PHS has chosen four outstanding woody plants as the 2012 winners of the Gold Medal Plant Awards.
Since 1979, the Gold Medal program has honored and promoted woody plants of exceptional merit. Nominations for plants come from home gardeners, garden designers, horticulturists, landscape architects, nursery owners, propagators—just about anyone who loves trees, shrubs, and vines.
The winners are chosen for their superb eye-appeal, performance, and hardiness in the growing region of Zones 5-7. They also are judged for their beauty in many seasons, whether it be their foliage, flower, or structural form.
When home gardeners acquire a Gold Medal winner, they can be assured the plant will exhibit standards of excellence for hardiness, disease and pest resistance, and ease of growing when planted and maintained as recommended.
The 2012 Gold Medal winners are:
Cercis canadensis The Rising Sun™ (Cercis canadensis ‘JNJ’ PPAF) is a novel addition to the native eastern redbud roundup. Small-but-showy rosy orchid flowers climb the naked branches in early spring, attracting bees and butterflies. The distinctive bark is smooth tan with a yellowish cast. Emerging heart-shaped foliage is brilliant tangerine to apricot and reputed to hold its color well into fall, surpassing other gold-leaved redbuds. Heat tolerance, drought resistance, and cold hardiness are other desirable attributes.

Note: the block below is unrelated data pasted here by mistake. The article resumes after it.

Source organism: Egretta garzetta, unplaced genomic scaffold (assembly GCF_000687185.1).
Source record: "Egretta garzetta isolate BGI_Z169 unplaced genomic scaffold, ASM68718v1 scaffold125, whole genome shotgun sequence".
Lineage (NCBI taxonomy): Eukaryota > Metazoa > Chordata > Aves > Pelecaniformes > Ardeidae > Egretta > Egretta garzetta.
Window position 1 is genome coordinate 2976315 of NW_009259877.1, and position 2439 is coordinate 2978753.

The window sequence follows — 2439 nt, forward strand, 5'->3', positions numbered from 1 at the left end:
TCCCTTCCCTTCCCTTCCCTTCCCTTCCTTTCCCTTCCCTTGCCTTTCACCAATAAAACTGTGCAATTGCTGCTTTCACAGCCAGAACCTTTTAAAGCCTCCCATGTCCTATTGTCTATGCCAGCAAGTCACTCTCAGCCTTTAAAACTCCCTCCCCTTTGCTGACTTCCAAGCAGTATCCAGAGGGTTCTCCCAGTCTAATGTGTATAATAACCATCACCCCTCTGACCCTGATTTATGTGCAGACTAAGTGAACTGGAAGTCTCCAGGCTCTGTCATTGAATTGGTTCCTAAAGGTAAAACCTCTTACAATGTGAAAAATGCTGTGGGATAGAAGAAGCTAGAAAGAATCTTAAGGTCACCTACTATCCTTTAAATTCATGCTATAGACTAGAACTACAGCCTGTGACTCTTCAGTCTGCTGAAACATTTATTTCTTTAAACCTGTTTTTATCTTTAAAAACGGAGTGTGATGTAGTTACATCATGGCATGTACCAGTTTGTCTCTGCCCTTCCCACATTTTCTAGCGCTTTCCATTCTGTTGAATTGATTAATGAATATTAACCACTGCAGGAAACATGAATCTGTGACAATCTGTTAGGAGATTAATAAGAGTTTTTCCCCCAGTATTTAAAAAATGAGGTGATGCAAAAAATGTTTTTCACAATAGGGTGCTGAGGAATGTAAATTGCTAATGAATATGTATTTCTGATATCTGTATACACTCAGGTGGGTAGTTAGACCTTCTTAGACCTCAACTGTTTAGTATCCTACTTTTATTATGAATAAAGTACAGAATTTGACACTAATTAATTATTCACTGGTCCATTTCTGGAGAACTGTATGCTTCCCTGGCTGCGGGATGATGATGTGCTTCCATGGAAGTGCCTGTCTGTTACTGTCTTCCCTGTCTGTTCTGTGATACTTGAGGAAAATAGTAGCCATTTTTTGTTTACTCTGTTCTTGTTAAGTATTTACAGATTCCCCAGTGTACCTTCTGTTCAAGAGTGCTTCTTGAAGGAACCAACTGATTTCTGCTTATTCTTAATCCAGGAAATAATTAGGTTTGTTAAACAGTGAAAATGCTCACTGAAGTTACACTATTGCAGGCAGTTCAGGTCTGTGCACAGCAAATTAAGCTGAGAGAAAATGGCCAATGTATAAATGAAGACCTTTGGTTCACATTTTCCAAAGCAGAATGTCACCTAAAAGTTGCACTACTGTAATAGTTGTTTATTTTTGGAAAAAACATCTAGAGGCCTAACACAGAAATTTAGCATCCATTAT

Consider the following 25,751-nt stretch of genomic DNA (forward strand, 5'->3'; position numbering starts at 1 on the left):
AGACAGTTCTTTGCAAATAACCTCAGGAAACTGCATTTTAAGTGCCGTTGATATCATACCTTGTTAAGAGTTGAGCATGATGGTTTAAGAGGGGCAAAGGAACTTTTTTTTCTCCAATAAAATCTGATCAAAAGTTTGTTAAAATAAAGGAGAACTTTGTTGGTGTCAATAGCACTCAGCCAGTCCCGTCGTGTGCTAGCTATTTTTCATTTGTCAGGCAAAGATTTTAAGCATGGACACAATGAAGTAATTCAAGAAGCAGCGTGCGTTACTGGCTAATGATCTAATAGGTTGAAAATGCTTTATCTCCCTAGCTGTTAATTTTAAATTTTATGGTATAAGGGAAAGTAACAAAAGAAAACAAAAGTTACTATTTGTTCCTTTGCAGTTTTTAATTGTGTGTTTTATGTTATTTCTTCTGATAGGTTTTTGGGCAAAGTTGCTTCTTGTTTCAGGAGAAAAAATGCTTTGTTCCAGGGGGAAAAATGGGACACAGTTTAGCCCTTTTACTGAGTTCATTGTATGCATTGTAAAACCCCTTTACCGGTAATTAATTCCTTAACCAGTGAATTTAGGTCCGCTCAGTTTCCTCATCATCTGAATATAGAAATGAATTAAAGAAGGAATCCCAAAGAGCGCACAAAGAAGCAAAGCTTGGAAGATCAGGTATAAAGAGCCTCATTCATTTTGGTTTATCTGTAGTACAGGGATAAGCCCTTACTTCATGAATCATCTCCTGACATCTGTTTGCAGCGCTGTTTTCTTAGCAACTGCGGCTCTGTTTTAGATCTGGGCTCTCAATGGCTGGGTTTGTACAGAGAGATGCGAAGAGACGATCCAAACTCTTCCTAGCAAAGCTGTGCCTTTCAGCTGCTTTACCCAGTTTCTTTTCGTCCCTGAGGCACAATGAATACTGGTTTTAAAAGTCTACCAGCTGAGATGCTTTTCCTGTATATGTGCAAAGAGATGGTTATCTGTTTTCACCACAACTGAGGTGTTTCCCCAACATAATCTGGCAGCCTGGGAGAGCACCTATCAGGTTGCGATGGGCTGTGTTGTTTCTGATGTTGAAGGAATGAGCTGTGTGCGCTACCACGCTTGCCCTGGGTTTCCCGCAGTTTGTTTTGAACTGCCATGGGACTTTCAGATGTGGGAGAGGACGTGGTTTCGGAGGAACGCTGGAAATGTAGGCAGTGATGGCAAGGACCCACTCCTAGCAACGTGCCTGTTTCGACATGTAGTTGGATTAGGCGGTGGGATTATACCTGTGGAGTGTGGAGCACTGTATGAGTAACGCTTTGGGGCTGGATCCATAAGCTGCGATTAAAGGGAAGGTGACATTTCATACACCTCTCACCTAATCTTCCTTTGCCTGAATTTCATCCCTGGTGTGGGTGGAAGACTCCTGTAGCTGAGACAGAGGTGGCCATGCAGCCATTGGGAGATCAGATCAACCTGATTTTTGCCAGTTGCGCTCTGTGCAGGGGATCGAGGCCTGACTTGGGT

Cornus officinalis ‘Kintoki’ (Japanese Cornel Dogwood) produces abundant clusters of radiant yellow flowers from March through April, blooming two weeks earlier than Cornus mas. Attractive exfoliating gray, brown, and orange bark develops with age. Reddish-purple, large, cherry-like, edible berries form by September. Fifteen feet high and just as wide, it is smaller than the species and puts on a spectacular display in full sun or partial shade.
Prunus lusitanica was first described by Linnaeus in 1753. The Portugal laurel is an evergreen shrub or small tree reaching 10 to 20 feet, but trees can grow up to 50 feet tall in the wild. Allowed to grow into a respectable cherry tree, it produces a profusion of gorgeous five- to ten-inch racemes or white flowers in late May, followed by small purple-red cherries that ripen to shiny black by autumn (caution: the leaves and berries are toxic). The shiny bright green foliage on red stems gains a bluish tinge in winter.
Viburnum x rhytidophylloides ‘Darts Duke’ is a superior selection prominent for its extra large, leathery, dark green leaves; massive 6 to 10 inch creamy-white flower heads in May; and heavy set of bright red fruit that changes to black in autumn. Growing 8 to 10 feet high with equal spread at a medium rate, this semi-evergreen shrub tolerates heavy shade or full sun and can potentially re-bloom in October if the season allows.
(Descriptions by Ilene Sternberg.)